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Research links tobacco smoke and roadway air pollution with childhood obesity

Keck Medicine of USC scientists are among the first to study combined effects of tobacco smoke, air pollution on body mass index

University of Southern California - Health Sciences

LOS ANGELES -- New research from Keck Medicine of the University of Southern California (USC) bolsters evidence that exposure to tobacco smoke and near-roadway air pollution contribute to the development of obesity.

The study, to be posted online Wednesday, Nov. 12, 2014 in Environmental Health Perspectives, shows increased weight gain during adolescence in children exposed to secondhand tobacco smoke or near-roadway air pollution, compared to children with no exposure to either of these air pollutants. The study is one of the first to look at the combined effects on body mass index of exposure to both near-roadway air pollution and tobacco smoke. The effects were substantially greater in children exposed to both air pollutant mixtures than to either alone.

"Vehicle miles traveled, exposure to some components of the near-roadway air pollutant mixture, and near roadway residential development have increased across the United States over the last several decades corresponding to the epidemic of childhood obesity," said Rob McConnell, M.D., professor of preventive medicine, Keck School of Medicine of USC and lead author on the study. "The potential for near-roadway air pollution to be among several factors contributing to the epidemic of obesity merits further investigation."

The research builds on previous studies showing that exposure to secondhand smoke and particulate air pollution cause heart and lung disease.

Childhood obesity has doubled in children and quadrupled in adolescents in the past 30 years, according to the Centers for Disease Control and Prevention (CDC). Obese youth are more likely to suffer from health challenges, including high cholesterol, high blood pressure, diabetes, bone and joint problems, social stigmatization and self-esteem problems. Obesity for children is defined by the CDC as a BMI at or above the 95th percentile for children of the same age and sex.

The USC study examined exposure of more than 3,000 children to tobacco smoke during their mothers' pregnancy and to secondhand smoke, as well as air pollution effects from busy roadways, and looked for associations with body mass index. The children were enrolled at age 10 in the Southern California Children's Health Study, started in 1992 to study the long-term effects of air pollution on children. The children were followed yearly over an eight-year period through high school graduation at age 18. Most of the children were non-Hispanic white or Hispanic.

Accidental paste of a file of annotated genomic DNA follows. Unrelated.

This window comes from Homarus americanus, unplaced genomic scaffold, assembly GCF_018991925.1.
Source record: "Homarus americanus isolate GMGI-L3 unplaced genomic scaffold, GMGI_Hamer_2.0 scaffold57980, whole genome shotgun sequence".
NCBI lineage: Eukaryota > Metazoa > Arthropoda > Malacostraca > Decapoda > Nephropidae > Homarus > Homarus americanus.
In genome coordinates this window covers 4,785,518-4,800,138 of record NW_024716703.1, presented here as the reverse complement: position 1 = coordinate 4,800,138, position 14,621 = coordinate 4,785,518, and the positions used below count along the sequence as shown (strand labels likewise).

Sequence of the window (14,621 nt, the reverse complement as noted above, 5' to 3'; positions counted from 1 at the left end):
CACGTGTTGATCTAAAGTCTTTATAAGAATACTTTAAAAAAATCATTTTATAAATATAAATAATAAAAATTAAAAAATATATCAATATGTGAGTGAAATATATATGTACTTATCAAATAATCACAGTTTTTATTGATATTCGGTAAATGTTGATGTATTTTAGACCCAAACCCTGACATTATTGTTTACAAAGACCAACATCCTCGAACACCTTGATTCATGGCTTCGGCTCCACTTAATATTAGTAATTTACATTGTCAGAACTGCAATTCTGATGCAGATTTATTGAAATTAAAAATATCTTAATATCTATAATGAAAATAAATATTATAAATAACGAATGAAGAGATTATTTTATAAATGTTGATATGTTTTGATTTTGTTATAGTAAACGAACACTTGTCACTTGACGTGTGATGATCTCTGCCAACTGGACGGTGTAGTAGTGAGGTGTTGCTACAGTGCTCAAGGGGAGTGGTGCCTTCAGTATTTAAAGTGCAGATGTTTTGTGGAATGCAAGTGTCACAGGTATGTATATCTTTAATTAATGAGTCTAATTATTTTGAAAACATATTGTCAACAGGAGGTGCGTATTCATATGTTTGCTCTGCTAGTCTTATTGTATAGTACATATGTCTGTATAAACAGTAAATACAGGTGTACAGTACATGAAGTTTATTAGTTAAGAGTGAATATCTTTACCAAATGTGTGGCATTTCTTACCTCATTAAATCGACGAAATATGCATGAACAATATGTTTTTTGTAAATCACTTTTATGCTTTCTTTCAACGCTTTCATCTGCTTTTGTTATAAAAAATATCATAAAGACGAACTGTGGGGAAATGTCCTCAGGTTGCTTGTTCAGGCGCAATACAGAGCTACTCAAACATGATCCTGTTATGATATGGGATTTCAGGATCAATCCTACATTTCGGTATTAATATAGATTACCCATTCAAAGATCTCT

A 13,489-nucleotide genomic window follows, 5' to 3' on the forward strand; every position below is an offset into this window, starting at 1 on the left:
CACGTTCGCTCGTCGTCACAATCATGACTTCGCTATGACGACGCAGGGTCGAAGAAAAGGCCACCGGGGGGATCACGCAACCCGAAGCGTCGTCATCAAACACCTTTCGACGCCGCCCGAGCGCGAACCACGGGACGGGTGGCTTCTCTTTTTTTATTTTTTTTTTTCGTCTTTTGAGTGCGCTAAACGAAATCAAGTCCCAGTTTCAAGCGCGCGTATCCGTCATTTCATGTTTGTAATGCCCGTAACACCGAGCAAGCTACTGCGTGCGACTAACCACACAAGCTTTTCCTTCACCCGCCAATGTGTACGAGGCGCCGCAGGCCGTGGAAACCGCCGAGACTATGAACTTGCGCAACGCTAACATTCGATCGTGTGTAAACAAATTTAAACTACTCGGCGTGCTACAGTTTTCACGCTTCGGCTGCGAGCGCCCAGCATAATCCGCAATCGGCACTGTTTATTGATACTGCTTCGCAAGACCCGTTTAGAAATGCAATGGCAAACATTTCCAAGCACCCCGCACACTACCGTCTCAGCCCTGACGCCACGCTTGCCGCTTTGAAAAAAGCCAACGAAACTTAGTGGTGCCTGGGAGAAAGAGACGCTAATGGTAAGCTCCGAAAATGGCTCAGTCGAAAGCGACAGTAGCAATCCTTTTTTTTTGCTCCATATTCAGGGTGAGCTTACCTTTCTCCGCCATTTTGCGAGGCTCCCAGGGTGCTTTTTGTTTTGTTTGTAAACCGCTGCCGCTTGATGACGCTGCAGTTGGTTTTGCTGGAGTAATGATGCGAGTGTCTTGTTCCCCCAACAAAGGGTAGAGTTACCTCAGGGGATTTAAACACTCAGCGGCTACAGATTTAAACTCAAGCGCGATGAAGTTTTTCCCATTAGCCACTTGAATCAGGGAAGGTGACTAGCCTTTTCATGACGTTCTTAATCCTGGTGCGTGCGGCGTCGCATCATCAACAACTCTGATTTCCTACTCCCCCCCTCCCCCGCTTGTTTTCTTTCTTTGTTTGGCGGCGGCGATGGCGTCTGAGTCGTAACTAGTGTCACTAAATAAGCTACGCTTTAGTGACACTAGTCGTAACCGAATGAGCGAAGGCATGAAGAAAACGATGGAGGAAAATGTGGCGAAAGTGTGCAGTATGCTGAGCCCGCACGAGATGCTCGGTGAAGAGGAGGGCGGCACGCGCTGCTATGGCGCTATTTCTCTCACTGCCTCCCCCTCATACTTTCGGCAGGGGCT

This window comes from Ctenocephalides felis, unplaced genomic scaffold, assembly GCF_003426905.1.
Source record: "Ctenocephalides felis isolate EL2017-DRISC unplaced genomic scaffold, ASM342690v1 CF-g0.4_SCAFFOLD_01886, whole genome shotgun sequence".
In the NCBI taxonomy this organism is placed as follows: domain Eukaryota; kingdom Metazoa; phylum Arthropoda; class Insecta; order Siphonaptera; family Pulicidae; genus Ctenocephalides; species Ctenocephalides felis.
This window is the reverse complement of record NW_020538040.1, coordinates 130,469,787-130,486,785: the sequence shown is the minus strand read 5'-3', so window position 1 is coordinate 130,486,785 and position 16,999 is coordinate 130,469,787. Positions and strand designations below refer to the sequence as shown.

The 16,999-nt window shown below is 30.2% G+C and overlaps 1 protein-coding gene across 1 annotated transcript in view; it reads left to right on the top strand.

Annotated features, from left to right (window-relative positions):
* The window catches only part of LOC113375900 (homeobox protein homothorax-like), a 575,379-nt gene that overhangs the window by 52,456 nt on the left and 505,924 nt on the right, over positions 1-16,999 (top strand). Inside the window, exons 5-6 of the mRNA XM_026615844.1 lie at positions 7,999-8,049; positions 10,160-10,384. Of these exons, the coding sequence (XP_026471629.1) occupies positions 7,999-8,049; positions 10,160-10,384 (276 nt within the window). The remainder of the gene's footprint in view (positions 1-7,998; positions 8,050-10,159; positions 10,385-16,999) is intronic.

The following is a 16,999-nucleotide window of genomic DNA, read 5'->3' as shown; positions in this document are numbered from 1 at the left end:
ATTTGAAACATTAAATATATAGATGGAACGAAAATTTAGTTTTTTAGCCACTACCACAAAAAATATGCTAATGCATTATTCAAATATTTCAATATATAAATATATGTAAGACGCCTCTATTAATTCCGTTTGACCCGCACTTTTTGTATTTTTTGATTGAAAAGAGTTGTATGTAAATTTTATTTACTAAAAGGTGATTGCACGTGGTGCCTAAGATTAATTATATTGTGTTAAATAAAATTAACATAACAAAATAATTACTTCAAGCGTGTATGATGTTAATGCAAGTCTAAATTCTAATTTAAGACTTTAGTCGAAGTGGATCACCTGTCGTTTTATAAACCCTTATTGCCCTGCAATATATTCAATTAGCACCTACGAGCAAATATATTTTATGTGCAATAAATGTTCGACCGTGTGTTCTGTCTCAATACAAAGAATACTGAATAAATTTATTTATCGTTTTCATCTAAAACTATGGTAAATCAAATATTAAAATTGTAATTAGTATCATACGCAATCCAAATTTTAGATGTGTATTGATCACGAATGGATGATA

The researchers estimated near-roadway pollution exposure, taking into account traffic volume, how close the children lived to roadways and predominant wind direction. At study entry, a parent-completed questionnaire was used to determine lifetime tobacco smoke exposure.

"Further research is needed to determine if our findings can be replicated in other populations," McConnell said, "and to assess both the potential contribution of combustion sources to the epidemic of obesity and the potential impact of interventions to reduce exposure."


Funding for the research comes from the National Institutes of Health (grants P01ES022845, P30ES007048, P01ES009581, P01ES011627, P50 CA180905, R01ES016535, R01HD061968 and R03ES014046), the Environmental Protection Agency (grants RD83544101, R826708 and RD831861) and the Hastings Foundation.

McConnell, R., Shen, E., Gilliland, F.D., Jerrett, M., Wolch, J., Chang, C., Lurmann, F., Berhane, K. (2014). A Longitudinal Cohort Study of Body Mass Index and Childhood Exposure to Secondhand Tobacco Smoke and Air Pollution: The Southern California Children's Health Study. Environmental Health Perspectives. Published online Nov. 12, 2014.


Keck Medicine of USC is the University of Southern California's medical enterprise, one of only two university-based medical systems in the Los Angeles area. Encompassing academic, research and clinical excellence, the medical system attracts internationally renowned experts who teach and practice at the Keck School of Medicine of USC, the region's first medical school; includes the renowned USC Norris Comprehensive Cancer Center, one of the first comprehensive cancer centers established by the National Institutes of Health (NIH) in the United States; has a medical faculty practice, the USC Care Medical Group; operates the Keck Medical Center of USC, which includes two acute care hospitals: 401-licensed bed Keck Hospital of USC and 60-licensed bed USC Norris Cancer Hospital; and owns USC Verdugo Hills Hospital, a 158-licensed bed community hospital. It also includes more than 40 outpatient facilities, some at affiliated hospitals, in Los Angeles, Orange, Kern, Tulare and Ventura counties.

U.S. News & World Report ranked Keck Medical Center of USC among the Top 10 in ophthalmology (No. 9), and among the Top 25 hospitals in the United States for urology (No. 20) and cancer care (No. 23). The medical center was also awarded an "A" grade from The Leapfrog Group in March, representing outstanding patient safety practices and overall patient outcomes.

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